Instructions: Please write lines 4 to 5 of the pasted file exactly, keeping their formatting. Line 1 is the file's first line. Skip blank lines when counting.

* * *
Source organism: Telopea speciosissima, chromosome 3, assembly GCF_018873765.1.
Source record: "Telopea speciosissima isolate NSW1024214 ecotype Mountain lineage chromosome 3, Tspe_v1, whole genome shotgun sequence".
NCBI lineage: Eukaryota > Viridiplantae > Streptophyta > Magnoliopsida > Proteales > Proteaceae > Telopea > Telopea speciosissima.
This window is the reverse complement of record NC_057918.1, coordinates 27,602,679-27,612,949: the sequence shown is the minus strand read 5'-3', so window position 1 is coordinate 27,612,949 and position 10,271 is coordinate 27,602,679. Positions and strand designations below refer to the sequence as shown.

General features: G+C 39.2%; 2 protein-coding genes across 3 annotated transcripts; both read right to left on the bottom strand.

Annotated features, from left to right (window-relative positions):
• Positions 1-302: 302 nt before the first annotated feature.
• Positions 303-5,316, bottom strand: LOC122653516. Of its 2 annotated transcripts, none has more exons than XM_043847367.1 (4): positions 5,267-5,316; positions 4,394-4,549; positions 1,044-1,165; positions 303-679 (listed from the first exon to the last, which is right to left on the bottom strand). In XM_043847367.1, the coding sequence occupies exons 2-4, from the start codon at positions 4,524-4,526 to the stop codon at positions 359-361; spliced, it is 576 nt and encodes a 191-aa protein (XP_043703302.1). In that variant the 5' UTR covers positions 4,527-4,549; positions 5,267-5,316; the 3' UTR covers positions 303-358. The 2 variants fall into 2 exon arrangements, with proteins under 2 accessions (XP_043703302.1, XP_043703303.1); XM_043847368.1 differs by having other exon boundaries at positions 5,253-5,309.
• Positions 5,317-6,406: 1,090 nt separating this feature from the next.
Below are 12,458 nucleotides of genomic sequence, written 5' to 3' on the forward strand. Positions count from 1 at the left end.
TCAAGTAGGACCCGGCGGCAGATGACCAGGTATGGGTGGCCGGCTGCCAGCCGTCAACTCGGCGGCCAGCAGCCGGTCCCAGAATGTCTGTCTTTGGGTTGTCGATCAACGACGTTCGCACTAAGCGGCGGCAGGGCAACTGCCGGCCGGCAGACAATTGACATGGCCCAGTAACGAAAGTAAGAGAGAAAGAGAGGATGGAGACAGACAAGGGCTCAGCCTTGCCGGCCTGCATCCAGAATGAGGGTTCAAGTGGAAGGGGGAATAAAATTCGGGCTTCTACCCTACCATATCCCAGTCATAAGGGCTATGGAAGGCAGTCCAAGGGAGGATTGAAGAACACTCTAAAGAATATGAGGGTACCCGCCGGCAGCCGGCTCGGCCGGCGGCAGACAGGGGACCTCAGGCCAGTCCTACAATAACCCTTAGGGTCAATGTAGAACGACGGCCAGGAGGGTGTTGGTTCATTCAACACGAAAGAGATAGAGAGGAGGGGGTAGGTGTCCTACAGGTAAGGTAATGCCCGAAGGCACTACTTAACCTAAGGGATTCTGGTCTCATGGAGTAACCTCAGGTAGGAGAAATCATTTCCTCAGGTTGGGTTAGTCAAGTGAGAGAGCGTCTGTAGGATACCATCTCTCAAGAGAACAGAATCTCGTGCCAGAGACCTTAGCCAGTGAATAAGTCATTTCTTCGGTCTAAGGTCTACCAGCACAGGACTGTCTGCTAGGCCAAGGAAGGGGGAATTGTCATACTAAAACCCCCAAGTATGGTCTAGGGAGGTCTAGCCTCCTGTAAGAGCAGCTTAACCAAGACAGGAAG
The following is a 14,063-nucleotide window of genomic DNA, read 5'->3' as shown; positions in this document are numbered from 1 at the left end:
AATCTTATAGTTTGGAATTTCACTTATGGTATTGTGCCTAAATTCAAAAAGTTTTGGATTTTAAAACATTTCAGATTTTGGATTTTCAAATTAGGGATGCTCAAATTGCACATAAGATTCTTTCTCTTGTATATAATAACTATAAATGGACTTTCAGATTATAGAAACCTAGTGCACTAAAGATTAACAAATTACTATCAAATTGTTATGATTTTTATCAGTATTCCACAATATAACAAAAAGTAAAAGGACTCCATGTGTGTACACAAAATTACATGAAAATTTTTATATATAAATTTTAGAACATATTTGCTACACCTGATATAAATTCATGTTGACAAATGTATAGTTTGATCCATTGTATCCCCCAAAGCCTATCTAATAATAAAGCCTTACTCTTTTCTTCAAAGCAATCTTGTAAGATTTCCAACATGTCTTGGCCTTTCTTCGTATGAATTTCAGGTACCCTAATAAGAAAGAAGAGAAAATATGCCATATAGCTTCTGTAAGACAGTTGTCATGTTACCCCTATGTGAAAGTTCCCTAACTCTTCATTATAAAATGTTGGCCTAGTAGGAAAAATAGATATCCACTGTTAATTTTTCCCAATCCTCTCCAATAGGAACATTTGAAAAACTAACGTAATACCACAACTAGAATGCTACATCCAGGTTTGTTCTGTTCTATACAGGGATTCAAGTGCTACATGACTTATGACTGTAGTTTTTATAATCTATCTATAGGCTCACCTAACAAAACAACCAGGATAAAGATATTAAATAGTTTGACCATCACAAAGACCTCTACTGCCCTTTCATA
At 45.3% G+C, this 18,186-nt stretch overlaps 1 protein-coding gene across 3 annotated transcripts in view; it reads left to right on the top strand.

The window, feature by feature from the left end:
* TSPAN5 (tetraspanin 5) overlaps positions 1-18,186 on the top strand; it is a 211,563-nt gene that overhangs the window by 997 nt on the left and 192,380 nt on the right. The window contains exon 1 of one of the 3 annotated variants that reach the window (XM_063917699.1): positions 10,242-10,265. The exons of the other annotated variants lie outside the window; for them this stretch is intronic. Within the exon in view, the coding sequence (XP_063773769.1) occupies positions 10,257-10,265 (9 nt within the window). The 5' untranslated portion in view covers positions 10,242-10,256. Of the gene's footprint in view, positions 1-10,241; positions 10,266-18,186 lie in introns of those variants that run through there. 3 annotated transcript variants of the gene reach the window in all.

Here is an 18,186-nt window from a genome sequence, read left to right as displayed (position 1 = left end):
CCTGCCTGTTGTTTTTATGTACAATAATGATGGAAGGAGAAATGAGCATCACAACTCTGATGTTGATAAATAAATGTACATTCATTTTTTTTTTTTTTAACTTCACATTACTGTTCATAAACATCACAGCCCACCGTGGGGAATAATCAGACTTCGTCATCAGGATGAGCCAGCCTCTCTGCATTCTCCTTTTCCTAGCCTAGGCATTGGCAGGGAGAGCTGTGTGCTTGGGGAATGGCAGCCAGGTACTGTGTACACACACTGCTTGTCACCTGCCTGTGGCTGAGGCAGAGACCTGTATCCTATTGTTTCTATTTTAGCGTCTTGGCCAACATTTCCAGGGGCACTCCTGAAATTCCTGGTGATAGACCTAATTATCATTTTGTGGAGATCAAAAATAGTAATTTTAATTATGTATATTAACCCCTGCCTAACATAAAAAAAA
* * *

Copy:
This window is the reverse complement of record NC_057918.1, coordinates 27,602,679-27,612,949: the sequence shown is the minus strand read 5'-3', so window position 1 is coordinate 27,612,949 and position 10,271 is coordinate 27,602,679. Positions and strand designations below refer to the sequence as shown.

General features: G+C 39.2%; 2 protein-coding genes across 3 annotated transcripts; both read right to left on the bottom strand.